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James Bond Jr Online


Episode #2
by Mel Gilden

Featuring: James, I.Q., Tracy, Trevor, Mr Milbanks, Coach Mitchell, Goldfinger, Odd Job.

Synopsis: James, I.Q., Tracy, their friend Lotta Dinaro, and Trevor Noseworthy are picking fruit in the countryside surrounding Warfield Academy, when a gold-plated HGV turns up and offloads a mini-tank driven by Odd Job, who begins to fire the tank's lasers at them. Trevor runs away but falls down a small slope, hitting his head. James tries to distract Odd Job to protect the others, but the crook eludes him and manages to grab Lotta, pulling her into the tank. James runs up a ledge and leaps onto the top of the lorry just as it drives off with the tank inside. He remains on top of the vehicle all the way to the airport, where he sees the tank unloaded, marked 'Puerto, Peru' and put onto a cargo plane.

Back at Warfield, Trevor tells Mr Milbanks the story - but since he's banged his head and is being bandaged up by the nurse, Milbanks assumes Trevor's just concussed and doesn't believe him about the tank. The authorities don't seem to believe James either, Mr Mitchell informs him, and explains that Lotta's father has a record of being rather eccentric - he's spent his whole life searching for El Dorado, the mythical city of gold. Mr Dinaro has also been missing for a month, having been searching for the city in Peru. James suggests that Tracy and I.Q. accompany him to Peru to find the pair fo them - and with a few gadgets packed up, they distract Milbanks with a fake phone call by Phoebe from the Prime Minister's office, before exiting Warfield in secret via the secret passage in Milbanks' study.

When the gang arrive in the village of Puerto on mules, James detects gold in the mountains using I.Q.'s detector, and heads off to investigate - while Tracy and I.Q. head into the village of Puerto to book into the hotel and ask around about the Dinaros. While they're there they see a gang of 'Mountain Men' - footsoldiers dressed in yellow - raiding a local merchant's fruit store and refusing to pay. When they try to intervene, the stall owner admonishes them, telling them that the Mountain Men take what they please - and that they have a 'big cannon' up in the hills. James is up in the mountains and spies Odd Job in a helicopter; using a slingshot he fires a homing device which sticks the chopper, allowing him to track it. Just then a huge earthquake shakes the area. The hotel and the other buildings in Puerto are crushed by huge boulders, and James is trapped in a rockfall.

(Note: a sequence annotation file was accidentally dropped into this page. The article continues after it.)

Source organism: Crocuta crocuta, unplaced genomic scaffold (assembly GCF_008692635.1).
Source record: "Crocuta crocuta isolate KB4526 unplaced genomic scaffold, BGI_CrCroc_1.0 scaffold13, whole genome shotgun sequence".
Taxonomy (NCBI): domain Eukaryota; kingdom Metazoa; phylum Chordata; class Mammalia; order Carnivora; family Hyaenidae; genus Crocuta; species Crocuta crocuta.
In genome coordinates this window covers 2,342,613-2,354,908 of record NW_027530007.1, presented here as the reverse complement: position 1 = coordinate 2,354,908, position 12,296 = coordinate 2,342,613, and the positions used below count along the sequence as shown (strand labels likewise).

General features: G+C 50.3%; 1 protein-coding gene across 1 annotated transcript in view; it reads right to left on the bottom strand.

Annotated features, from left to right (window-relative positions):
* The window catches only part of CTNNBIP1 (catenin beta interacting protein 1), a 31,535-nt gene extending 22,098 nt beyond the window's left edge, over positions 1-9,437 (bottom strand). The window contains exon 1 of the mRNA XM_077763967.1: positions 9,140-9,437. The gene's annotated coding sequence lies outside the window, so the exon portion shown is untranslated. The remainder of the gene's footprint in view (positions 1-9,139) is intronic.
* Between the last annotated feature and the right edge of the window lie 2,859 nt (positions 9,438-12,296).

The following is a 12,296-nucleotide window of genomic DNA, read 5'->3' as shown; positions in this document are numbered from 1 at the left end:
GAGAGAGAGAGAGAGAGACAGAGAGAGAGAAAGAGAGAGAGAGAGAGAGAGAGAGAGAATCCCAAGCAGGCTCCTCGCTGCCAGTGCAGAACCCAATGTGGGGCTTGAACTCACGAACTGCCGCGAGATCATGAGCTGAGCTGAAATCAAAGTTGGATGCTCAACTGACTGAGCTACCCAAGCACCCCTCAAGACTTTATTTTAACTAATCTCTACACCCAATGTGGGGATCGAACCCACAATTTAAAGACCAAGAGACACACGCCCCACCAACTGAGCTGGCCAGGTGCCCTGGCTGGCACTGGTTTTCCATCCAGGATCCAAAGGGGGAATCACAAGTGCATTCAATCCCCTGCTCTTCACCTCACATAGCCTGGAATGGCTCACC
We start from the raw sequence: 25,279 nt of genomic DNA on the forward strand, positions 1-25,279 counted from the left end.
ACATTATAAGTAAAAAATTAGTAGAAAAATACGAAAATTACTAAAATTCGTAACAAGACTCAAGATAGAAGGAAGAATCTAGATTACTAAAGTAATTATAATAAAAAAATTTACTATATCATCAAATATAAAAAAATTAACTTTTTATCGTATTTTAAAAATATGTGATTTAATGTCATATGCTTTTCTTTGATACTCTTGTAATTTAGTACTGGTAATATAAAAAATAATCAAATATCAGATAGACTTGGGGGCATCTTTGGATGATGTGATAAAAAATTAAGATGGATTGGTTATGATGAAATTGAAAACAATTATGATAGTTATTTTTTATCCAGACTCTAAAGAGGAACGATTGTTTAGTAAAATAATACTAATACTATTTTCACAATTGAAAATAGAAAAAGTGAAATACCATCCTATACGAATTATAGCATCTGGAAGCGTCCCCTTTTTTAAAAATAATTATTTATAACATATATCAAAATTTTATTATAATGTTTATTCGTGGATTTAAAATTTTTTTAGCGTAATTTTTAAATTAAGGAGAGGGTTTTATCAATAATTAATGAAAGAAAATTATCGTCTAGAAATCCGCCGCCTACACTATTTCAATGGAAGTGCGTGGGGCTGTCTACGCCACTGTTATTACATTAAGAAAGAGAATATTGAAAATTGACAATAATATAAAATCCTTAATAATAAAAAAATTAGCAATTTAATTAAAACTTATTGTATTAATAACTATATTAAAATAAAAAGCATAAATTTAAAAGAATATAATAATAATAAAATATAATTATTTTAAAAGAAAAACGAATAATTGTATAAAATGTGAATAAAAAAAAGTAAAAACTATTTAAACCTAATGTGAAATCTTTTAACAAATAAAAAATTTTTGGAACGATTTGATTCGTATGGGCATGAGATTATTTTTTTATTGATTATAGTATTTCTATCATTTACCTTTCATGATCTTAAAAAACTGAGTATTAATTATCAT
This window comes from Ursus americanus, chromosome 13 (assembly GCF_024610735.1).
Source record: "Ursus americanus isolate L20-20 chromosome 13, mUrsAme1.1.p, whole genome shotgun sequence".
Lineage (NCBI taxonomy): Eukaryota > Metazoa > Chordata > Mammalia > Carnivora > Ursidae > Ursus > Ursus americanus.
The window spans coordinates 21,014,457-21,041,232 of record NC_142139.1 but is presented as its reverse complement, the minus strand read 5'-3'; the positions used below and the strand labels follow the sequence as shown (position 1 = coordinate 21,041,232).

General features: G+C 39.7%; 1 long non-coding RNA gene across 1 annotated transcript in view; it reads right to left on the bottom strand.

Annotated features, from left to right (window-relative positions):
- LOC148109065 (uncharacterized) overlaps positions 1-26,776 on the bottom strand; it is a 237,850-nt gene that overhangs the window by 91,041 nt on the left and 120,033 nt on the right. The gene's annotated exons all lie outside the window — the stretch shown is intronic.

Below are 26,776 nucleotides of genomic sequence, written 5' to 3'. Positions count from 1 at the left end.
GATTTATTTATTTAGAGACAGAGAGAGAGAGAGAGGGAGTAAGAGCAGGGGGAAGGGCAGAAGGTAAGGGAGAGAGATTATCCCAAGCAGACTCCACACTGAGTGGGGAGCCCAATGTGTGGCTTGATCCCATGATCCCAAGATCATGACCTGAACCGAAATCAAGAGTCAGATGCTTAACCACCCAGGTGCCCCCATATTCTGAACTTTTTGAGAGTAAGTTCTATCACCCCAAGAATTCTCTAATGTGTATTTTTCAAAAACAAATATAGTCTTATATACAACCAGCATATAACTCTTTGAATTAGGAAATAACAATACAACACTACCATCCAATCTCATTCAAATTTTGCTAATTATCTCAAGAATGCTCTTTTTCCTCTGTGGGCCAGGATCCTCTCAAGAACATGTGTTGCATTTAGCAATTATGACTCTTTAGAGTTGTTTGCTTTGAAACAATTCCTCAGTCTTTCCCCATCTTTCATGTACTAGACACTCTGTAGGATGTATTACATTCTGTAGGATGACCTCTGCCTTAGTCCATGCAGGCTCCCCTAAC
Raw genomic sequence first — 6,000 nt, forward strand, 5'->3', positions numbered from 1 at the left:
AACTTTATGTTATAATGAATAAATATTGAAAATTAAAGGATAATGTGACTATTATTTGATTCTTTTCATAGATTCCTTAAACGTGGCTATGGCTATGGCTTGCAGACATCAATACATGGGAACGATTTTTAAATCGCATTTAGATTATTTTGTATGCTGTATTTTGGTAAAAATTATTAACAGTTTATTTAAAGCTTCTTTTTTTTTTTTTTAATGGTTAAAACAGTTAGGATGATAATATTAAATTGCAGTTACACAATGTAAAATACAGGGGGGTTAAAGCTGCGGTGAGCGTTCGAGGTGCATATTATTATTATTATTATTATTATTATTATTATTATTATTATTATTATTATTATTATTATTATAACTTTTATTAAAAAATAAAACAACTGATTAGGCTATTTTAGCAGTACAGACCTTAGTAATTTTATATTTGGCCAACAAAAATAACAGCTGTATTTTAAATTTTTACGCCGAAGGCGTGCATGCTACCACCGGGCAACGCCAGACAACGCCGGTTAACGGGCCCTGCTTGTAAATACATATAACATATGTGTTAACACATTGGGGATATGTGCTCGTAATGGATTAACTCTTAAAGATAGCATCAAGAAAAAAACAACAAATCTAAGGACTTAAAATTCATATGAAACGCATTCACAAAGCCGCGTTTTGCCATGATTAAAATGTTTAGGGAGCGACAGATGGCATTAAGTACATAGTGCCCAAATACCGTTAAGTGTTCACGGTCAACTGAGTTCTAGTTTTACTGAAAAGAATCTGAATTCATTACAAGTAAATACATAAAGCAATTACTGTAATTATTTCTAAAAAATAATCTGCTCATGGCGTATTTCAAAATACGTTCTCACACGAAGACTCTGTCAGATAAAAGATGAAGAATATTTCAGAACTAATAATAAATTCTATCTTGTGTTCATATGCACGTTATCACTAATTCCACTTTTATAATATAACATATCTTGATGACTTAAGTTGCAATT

Noticing the Mountain Men aren't concerned about the quake, I.Q. and Tracy head up into the mountains to assist James - who escapes from the cave-in with the help of one of the mini grenades I.Q. gave him, dropping the other grenade by accident in the process. He tracks the helicopter towards a cliff edge overlooking an area where Goldfinger is holding the Dinaros captive, alongside the huge cannon the merchant talked about. Goldfinger is also searching for El Dorado, but is annoyed that Mr Dinaro won't tell him which of the mountains it's hidden within. His ultrasonic cannon - Earthcracker - has been systematically crumbling mountains onto Puerto in order to locate El Dorado, with no success so far. Stepping things up a gear, Goldfinger has Odd Job tie up Lotta and points Earthcracker at her. If Dinaro doesn't tell Goldfinger which mountain hides the lost city, he'll hard-boil Lotta like an egg.

To save Lotta, Dinaro tells Goldfinger which mountain El Dorado is in, and the criminals set to work pointing Earthcracker at the relevant mountain, wearing headphones to protect them from the high-pitched noise the cannon produces. Lotta apologises to her father for never believing him about El Dorado; he replies that he wishes he'd been wrong. But as Earthcracker uncovers the ancient city Odd Job notices a beeping from James's gold detector, and spots him watching them from a rope on the cliffside! Odd Job flings his razor-edged hat at James's rope, and he topples to the floor. Odd Job takes him back to Earthcracker to be questioned by Goldfinger, who is unpleasantly surprised to learn he's 007's nephew.

Goldfinger explains that he plans to use giant lasers to melt the entire city into golden bricks so that they can be smuggled out of Peru. Dinaro is furious, citing the archaeological and cultural value of the find, but Goldfinger's of the opinion that the form of gold is unimportant. He forces James, Lotta and Dinaro onto one of the giant statues at the entrance to the complex, and turns his lasers on them - explaining that, once the statue melts, they'll find themselves floating in liquid gold at over 1000 degrees. As the statue slowly melts, Tracy and I.Q. arrive on the scene and decide to cause a distraction - they've found the grenade James dropped, and use it to create a rockfall.

During the confusion, James fires I.Q.'s pitons from his watch, pulling the statue to a tilt so that Lotta and Mr Dinaro can climb off it. James then fires the pitons to the floor, using his belt to zip to the ground, where he boards the Earthcracker machine. He turns the device to maximum and aims it directly at El Dorado, causing tremors that wreck Goldfinger's melting operation and bring the city tumbling down. Odd Job throws his hat at James, but Earthcracker slices it in two. The city collapses on top of Goldfinger and Odd Job, apparently burying them, as James rejoins his friends on the mountainside. James has picked up a small golden statue on the way out, which he gives to Mr Dinaro as evidence that El Dorado did exist, after all.